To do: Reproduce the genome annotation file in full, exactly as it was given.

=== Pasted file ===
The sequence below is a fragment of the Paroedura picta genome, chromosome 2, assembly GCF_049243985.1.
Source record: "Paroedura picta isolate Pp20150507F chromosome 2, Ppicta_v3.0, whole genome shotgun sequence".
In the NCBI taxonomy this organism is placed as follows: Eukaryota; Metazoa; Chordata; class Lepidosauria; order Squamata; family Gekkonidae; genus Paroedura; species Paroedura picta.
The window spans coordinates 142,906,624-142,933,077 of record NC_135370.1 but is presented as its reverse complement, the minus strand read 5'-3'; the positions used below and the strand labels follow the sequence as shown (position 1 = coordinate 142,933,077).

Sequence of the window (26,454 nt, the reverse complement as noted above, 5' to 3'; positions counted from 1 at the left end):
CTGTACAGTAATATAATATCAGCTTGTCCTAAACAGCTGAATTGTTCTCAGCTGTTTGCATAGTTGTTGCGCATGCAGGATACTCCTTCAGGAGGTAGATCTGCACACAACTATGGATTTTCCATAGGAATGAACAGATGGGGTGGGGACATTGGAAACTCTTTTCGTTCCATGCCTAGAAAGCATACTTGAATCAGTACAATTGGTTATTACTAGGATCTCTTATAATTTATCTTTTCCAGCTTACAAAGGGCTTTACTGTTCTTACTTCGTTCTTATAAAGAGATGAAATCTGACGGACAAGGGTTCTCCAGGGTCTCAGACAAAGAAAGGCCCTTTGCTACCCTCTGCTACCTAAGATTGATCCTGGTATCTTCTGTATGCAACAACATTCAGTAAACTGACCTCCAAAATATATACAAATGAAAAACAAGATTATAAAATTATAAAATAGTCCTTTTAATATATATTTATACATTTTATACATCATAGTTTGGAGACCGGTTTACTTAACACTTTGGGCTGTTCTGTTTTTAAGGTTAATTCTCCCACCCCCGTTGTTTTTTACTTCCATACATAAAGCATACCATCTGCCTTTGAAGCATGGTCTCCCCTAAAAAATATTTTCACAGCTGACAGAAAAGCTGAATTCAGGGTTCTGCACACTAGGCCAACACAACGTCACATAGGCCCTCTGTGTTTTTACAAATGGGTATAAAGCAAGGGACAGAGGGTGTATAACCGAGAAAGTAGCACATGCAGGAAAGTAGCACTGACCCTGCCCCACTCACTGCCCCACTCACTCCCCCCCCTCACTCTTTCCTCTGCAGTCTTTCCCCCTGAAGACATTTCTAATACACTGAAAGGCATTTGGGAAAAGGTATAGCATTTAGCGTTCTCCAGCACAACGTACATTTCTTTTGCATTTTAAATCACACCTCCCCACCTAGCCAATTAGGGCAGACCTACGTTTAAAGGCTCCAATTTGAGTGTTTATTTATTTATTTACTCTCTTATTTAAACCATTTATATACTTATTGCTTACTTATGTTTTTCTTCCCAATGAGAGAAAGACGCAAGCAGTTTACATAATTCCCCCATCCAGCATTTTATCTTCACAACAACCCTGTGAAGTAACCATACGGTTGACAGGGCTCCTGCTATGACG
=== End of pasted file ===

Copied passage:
The sequence below is a fragment of the Paroedura picta genome, chromosome 2, assembly GCF_049243985.1.
Source record: "Paroedura picta isolate Pp20150507F chromosome 2, Ppicta_v3.0, whole genome shotgun sequence".
In the NCBI taxonomy this organism is placed as follows: Eukaryota; Metazoa; Chordata; class Lepidosauria; order Squamata; family Gekkonidae; genus Paroedura; species Paroedura picta.
The window spans coordinates 142,906,624-142,933,077 of record NC_135370.1 but is presented as its reverse complement, the minus strand read 5'-3'; the positions used below and the strand labels follow the sequence as shown (position 1 = coordinate 142,933,077).

Sequence of the window (26,454 nt, the reverse complement as noted above, 5' to 3'; positions counted from 1 at the left end):
CTGTACAGTAATATAATATCAGCTTGTCCTAAACAGCTGAATTGTTCTCAGCTGTTTGCATAGTTGTTGCGCATGCAGGATACTCCTTCAGGAGGTAGATCTGCACACAACTATGGATTTTCCATAGGAATGAACAGATGGGGTGGGGACATTGGAAACTCTTTTCGTTCCATGCCTAGAAAGCATACTTGAATCAGTACAATTGGTTATTACTAGGATCTCTTATAATTTATCTTTTCCAGCTTACAAAGGGCTTTACTGTTCTTACTTCGTTCTTATAAAGAGATGAAATCTGACGGACAAGGGTTCTCCAGGGTCTCAGACAAAGAAAGGCCCTTTGCTACCCTCTGCTACCTAAGATTGATCCTGGTATCTTCTGTATGCAACAACATTCAGTAAACTGACCTCCAAAATATATACAAATGAAAAACAAGATTATAAAATTATAAAATAGTCCTTTTAATATATATTTATACATTTTATACATCATAGTTTGGAGACCGGTTTACTTAACACTTTGGGCTGTTCTGTTTTTAAGGTTAATTCTCCCACCCCCGTTGTTTTTTACTTCCATACATAAAGCATACCATCTGCCTTTGAAGCATGGTCTCCCCTAAAAAATATTTTCACAGCTGACAGAAAAGCTGAATTCAGGGTTCTGCACACTAGGCCAACACAACGTCACATAGGCCCTCTGTGTTTTTACAAATGGGTATAAAGCAAGGGACAGAGGGTGTATAACCGAGAAAGTAGCACATGCAGGAAAGTAGCACTGACCCTGCCCCACTCACTGCCCCACTCACTCCCCCCCCTCACTCTTTCCTCTGCAGTCTTTCCCCCTGAAGACATTTCTAATACACTGAAAGGCATTTGGGAAAAGGTATAGCATTTAGCGTTCTCCAGCACAACGTACATTTCTTTTGCATTTTAAATCACACCTCCCCACCTAGCCAATTAGGGCAGACCTACGTTTAAAGGCTCCAATTTGAGTGTTTATTTATTTATTTACTCTCTTATTTAAACCATTTATATACTTATTGCTTACTTATGTTTTTCTTCCCAATGAGAGAAAGACGCAAGCAGTTTACATAATTCCCCCATCCAGCATTTTATCTTCACAACAACCCTGTGAAGTAACCATACGGTTGACAGGGCTCCTGCTATGACG